Your cart is empty

Shop now

Intimate Objects Transformed Into Sculptural Installations

Artist Blog by Lesia Maruschak

The intimate portraits, or “photo paintings”, small enough to fit into the palm of your hand, awaited another transformation. This one would free them from my controlled urban studios, transporting them to the poetic landscape of the Canadian prairies, my homeland.

Here the highly tangible photo paintings became larger-than-life silk textile sculptures, manifesting the ecological impacts of colonial practices - land surveying and allotment, forced removal, industrialized agriculture, and war - on the landscapes depicted, where the relationships of displaced peoples to place were examined.

In the summer of 2023, work on the sculptural landscape installation began. The silks were mounted as triptychs at four corners of the installation site, referred to as NE14-41-1-W3rd in the legal land description alpha-numeric system used in the province of Saskatchewan, Canada. The land we worked on was settled by the first immigration of Ukrainians to Canada in 1896 and remains in our family today.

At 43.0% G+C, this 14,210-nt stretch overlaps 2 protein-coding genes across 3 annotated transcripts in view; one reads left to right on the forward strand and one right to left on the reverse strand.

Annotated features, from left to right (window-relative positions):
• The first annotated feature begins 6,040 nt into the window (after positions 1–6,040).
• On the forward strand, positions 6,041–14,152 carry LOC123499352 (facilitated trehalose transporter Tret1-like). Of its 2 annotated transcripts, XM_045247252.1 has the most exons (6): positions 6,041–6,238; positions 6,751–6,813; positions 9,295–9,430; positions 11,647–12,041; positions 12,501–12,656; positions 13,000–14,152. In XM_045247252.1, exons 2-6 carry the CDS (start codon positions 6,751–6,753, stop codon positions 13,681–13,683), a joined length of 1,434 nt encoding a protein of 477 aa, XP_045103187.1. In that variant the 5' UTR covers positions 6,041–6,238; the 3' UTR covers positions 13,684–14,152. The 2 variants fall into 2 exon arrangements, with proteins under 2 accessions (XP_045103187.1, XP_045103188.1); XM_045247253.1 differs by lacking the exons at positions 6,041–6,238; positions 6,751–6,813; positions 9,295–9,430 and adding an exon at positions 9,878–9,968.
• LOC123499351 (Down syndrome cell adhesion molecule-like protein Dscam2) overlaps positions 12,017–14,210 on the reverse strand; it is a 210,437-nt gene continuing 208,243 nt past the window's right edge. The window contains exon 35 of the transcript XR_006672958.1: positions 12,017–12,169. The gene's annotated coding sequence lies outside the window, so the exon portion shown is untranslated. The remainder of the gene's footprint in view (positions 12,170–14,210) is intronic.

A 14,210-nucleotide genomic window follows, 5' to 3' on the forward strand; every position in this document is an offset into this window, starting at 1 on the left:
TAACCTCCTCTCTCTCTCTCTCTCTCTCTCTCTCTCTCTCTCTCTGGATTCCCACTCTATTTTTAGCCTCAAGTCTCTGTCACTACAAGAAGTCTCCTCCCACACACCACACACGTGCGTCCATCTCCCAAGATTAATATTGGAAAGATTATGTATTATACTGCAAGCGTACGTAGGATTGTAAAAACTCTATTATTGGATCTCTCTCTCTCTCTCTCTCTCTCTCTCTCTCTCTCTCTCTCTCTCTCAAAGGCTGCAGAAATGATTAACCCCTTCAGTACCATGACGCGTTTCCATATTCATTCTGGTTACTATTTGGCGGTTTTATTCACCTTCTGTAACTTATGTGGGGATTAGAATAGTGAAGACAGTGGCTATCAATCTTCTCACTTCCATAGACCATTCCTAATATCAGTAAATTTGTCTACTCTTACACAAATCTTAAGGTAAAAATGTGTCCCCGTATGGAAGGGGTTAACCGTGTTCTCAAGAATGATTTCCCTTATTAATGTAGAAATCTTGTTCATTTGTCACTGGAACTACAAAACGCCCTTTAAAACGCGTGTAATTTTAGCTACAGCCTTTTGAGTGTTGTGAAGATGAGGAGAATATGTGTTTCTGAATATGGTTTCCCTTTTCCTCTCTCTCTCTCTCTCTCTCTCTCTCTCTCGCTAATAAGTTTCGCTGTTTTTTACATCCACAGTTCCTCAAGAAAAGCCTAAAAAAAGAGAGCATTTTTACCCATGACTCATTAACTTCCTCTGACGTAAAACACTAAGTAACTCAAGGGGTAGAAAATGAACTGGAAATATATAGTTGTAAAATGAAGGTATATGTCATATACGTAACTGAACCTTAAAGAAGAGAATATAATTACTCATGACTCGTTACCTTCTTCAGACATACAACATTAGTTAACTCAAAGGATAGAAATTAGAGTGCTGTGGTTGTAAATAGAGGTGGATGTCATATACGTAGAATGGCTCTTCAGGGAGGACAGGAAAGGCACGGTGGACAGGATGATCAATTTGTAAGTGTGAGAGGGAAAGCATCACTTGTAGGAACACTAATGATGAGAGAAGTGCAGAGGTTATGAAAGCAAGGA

We envisioned the space as if it were an enclosed gallery environment. Clear blue skies, a site so still you could hear a pin drop and a horizon which carried you to the end of the earth. Once installed on NE14-41-1-W3rd, the children’s faces would appear motionless, while birds cried, and crickets chirped.

But again, chance reigned. The skies filled with smoke, ranging in colour from seductive cotton candy pink to chiaroscuro, as the air became suffocating from more than 5,581 nearby forest fires. The silks took on a life of their own, activated by the environment. The winds were deafening, beating the silks until they were suspended parallel to the land, like a compass in the vast prairie landscape.

The palimpsest nature of our experience was disorienting. Were we hallucinating? The children’s faces appeared lit with mystical light amid the smoke-filled landscape. For a moment, you would think you saw a child moving or speaking. Here the art of animation, the very essence of the installation, helped create an ambiguous space where the land became a witness and participant, and the children, as if spiritual protectors, invited us to approach them, to enter.

And so, we did. A landscape performance ensued.